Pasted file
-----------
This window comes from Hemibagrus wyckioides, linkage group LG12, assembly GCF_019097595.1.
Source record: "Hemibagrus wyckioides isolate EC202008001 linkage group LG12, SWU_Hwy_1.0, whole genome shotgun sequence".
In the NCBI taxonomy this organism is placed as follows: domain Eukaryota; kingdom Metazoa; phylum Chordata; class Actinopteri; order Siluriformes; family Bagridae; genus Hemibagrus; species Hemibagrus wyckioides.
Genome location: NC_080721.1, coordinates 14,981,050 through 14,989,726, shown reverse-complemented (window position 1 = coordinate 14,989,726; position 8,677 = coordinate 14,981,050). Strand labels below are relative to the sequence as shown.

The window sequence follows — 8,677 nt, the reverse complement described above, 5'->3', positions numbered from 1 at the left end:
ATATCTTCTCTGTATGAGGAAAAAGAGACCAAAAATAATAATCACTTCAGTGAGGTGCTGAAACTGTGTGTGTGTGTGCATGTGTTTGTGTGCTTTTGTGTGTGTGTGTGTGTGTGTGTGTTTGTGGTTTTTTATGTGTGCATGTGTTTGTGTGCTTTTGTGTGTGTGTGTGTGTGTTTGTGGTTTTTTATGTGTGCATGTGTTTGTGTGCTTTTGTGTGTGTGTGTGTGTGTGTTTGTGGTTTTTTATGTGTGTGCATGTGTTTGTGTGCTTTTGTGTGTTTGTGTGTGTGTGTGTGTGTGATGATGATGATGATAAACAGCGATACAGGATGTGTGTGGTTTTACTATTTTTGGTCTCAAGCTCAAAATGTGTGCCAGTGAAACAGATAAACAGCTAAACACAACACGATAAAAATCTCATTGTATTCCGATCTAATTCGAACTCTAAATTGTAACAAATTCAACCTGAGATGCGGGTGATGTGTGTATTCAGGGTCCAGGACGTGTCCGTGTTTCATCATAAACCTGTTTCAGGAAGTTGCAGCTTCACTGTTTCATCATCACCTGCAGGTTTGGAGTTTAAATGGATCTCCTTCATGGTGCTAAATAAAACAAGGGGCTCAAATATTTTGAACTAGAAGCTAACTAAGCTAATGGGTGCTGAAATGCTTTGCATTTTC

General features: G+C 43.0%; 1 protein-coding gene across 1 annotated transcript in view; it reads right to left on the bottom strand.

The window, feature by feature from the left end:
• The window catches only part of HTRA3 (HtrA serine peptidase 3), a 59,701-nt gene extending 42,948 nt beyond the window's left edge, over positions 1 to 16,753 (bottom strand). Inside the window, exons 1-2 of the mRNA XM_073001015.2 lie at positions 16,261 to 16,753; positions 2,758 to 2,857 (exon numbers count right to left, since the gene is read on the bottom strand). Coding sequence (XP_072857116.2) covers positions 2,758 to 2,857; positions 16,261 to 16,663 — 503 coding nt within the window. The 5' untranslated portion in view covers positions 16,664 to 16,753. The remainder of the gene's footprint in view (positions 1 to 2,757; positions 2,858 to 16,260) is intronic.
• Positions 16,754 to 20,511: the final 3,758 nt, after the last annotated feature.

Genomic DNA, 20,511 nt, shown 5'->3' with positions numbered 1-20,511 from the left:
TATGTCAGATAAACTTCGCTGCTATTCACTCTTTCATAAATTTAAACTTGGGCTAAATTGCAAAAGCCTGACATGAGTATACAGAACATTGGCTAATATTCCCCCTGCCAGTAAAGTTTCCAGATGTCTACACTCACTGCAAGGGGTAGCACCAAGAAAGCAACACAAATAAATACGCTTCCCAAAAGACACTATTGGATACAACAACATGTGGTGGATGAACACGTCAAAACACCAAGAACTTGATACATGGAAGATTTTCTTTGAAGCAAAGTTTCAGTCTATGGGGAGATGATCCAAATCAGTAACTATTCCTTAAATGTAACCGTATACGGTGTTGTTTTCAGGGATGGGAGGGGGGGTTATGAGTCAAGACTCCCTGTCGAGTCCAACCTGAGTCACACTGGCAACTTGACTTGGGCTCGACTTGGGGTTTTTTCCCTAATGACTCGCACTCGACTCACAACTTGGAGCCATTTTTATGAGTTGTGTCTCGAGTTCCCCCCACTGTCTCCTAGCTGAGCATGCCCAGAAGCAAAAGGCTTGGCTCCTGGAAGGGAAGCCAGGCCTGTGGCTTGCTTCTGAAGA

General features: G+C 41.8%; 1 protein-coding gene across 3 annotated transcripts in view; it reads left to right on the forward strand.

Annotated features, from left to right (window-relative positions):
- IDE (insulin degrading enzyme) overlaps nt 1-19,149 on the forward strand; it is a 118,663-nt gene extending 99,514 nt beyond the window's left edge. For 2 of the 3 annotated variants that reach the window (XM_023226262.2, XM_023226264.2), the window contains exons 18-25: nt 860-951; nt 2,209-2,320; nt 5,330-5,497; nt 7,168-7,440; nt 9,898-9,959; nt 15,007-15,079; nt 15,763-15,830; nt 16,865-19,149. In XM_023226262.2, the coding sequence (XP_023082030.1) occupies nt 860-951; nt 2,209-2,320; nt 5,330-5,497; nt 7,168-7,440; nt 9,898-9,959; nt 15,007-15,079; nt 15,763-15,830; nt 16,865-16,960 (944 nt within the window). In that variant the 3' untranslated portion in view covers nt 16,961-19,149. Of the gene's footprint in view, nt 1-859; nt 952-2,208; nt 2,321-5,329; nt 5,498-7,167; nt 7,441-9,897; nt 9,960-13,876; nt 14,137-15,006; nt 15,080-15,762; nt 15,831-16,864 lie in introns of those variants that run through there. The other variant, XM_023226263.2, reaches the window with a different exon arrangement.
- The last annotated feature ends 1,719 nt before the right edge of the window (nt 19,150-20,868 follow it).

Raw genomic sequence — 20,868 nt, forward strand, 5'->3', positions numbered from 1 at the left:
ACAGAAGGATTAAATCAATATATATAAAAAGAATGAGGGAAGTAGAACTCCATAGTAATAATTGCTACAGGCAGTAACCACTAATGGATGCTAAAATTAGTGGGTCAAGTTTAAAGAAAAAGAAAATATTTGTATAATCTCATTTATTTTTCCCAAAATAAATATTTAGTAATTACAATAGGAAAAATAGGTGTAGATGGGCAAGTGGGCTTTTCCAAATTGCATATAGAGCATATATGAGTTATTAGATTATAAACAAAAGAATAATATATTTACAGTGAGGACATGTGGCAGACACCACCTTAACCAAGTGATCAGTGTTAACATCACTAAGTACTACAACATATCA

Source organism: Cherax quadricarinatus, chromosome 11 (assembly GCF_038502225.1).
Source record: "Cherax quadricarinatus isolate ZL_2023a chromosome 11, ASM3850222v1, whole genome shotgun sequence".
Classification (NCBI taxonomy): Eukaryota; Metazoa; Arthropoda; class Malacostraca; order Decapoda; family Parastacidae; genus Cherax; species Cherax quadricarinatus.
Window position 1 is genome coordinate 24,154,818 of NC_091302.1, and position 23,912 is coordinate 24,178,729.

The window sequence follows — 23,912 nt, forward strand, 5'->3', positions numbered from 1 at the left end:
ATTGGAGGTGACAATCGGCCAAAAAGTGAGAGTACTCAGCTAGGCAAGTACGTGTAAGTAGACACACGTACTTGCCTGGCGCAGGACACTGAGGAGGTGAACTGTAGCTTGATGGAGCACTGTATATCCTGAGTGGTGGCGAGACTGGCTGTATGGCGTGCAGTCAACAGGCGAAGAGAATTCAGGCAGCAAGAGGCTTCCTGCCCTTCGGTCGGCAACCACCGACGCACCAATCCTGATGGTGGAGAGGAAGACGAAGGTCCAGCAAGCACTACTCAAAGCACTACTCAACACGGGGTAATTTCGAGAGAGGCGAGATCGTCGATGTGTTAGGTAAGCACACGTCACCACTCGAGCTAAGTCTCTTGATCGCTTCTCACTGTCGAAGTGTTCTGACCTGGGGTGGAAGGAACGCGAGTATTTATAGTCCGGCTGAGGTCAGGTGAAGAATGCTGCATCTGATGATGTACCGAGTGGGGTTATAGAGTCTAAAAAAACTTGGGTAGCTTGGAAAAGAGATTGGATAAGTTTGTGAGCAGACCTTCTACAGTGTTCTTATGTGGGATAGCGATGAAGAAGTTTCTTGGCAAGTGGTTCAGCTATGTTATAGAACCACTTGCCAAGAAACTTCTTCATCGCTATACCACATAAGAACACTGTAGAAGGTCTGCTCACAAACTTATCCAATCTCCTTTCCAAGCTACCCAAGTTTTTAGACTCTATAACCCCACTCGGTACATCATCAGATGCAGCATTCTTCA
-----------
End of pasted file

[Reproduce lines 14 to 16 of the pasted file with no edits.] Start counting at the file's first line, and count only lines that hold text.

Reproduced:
Annotated features, from left to right (window-relative positions):
- IDE (insulin degrading enzyme) overlaps nt 1-19,149 on the forward strand; it is a 118,663-nt gene extending 99,514 nt beyond the window's left edge. For 2 of the 3 annotated variants that reach the window (XM_023226262.2, XM_023226264.2), the window contains exons 18-25: nt 860-951; nt 2,209-2,320; nt 5,330-5,497; nt 7,168-7,440; nt 9,898-9,959; nt 15,007-15,079; nt 15,763-15,830; nt 16,865-19,149. In XM_023226262.2, the coding sequence (XP_023082030.1) occupies nt 860-951; nt 2,209-2,320; nt 5,330-5,497; nt 7,168-7,440; nt 9,898-9,959; nt 15,007-15,079; nt 15,763-15,830; nt 16,865-16,960 (944 nt within the window). In that variant the 3' untranslated portion in view covers nt 16,961-19,149. Of the gene's footprint in view, nt 1-859; nt 952-2,208; nt 2,321-5,329; nt 5,498-7,167; nt 7,441-9,897; nt 9,960-13,876; nt 14,137-15,006; nt 15,080-15,762; nt 15,831-16,864 lie in introns of those variants that run through there. The other variant, XM_023226263.2, reaches the window with a different exon arrangement.
- The last annotated feature ends 1,719 nt before the right edge of the window (nt 19,150-20,868 follow it).